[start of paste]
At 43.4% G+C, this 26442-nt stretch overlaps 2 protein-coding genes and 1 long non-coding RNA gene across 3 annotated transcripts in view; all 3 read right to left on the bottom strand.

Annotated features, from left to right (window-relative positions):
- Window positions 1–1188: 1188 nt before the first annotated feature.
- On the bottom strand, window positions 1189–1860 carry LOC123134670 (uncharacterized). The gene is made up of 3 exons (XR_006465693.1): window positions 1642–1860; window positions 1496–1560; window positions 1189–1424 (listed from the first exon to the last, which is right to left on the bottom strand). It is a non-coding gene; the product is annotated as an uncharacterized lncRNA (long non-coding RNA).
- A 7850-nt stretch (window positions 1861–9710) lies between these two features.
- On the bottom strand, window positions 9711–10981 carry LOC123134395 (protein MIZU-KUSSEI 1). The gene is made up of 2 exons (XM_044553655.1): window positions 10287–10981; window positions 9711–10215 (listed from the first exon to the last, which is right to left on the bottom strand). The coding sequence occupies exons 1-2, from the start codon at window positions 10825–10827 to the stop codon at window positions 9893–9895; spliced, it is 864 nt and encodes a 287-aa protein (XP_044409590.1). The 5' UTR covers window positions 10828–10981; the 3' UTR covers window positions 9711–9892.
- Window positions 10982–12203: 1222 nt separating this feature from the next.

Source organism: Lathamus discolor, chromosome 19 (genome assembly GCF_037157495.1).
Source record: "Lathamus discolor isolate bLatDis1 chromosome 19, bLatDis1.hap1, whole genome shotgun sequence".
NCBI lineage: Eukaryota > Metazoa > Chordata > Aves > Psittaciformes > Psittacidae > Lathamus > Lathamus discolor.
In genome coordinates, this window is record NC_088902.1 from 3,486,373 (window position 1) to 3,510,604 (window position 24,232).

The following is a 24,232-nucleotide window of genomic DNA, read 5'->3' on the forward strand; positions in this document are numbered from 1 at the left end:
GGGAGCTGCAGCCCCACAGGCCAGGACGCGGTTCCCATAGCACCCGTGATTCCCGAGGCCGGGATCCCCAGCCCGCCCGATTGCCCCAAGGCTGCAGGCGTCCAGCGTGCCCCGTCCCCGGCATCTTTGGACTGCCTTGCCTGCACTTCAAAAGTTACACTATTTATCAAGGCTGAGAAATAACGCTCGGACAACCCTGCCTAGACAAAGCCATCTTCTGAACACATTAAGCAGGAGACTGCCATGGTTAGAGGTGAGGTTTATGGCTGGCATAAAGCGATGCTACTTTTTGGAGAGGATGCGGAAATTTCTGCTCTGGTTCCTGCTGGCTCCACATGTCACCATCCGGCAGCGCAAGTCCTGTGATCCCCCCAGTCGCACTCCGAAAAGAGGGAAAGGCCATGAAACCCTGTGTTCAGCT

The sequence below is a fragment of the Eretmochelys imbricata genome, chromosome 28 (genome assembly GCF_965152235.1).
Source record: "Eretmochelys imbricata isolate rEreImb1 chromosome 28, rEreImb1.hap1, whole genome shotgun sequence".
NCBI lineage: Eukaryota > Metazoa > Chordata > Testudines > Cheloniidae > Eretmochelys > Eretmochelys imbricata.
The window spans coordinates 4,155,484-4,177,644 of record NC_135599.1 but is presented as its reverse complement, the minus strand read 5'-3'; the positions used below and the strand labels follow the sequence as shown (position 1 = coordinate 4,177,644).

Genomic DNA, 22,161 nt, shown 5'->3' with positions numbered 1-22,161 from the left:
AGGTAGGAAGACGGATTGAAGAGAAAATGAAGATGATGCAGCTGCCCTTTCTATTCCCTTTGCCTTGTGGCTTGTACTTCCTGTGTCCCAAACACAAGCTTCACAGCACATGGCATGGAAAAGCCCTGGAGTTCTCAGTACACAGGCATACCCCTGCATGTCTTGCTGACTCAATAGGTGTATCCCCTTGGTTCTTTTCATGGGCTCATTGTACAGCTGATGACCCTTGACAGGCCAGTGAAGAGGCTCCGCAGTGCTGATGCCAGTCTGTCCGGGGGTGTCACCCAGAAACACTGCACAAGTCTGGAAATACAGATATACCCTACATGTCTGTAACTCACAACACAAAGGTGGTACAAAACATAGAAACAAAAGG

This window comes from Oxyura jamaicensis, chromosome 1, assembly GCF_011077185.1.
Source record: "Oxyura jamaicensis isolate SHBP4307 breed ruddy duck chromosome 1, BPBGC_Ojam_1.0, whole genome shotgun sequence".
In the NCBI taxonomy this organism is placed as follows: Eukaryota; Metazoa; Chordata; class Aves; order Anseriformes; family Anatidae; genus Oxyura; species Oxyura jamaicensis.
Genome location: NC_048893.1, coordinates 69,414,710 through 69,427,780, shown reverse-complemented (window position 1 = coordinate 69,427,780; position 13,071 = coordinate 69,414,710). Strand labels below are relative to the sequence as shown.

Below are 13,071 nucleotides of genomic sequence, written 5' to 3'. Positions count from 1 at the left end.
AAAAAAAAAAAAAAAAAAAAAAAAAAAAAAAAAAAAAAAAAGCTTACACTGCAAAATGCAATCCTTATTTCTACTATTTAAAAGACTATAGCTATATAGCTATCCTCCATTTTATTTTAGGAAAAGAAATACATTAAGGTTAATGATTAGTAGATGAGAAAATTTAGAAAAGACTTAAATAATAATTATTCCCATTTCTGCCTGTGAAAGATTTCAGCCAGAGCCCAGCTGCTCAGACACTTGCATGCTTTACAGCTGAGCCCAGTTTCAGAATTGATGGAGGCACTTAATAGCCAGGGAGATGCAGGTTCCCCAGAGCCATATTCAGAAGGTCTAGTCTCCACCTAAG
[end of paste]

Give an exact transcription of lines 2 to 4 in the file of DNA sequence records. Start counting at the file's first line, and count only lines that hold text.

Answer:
Annotated features, from left to right (window-relative positions):
- Window positions 1–1188: 1188 nt before the first annotated feature.
- On the bottom strand, window positions 1189–1860 carry LOC123134670 (uncharacterized). The gene is made up of 3 exons (XR_006465693.1): window positions 1642–1860; window positions 1496–1560; window positions 1189–1424 (listed from the first exon to the last, which is right to left on the bottom strand). It is a non-coding gene; the product is annotated as an uncharacterized lncRNA (long non-coding RNA).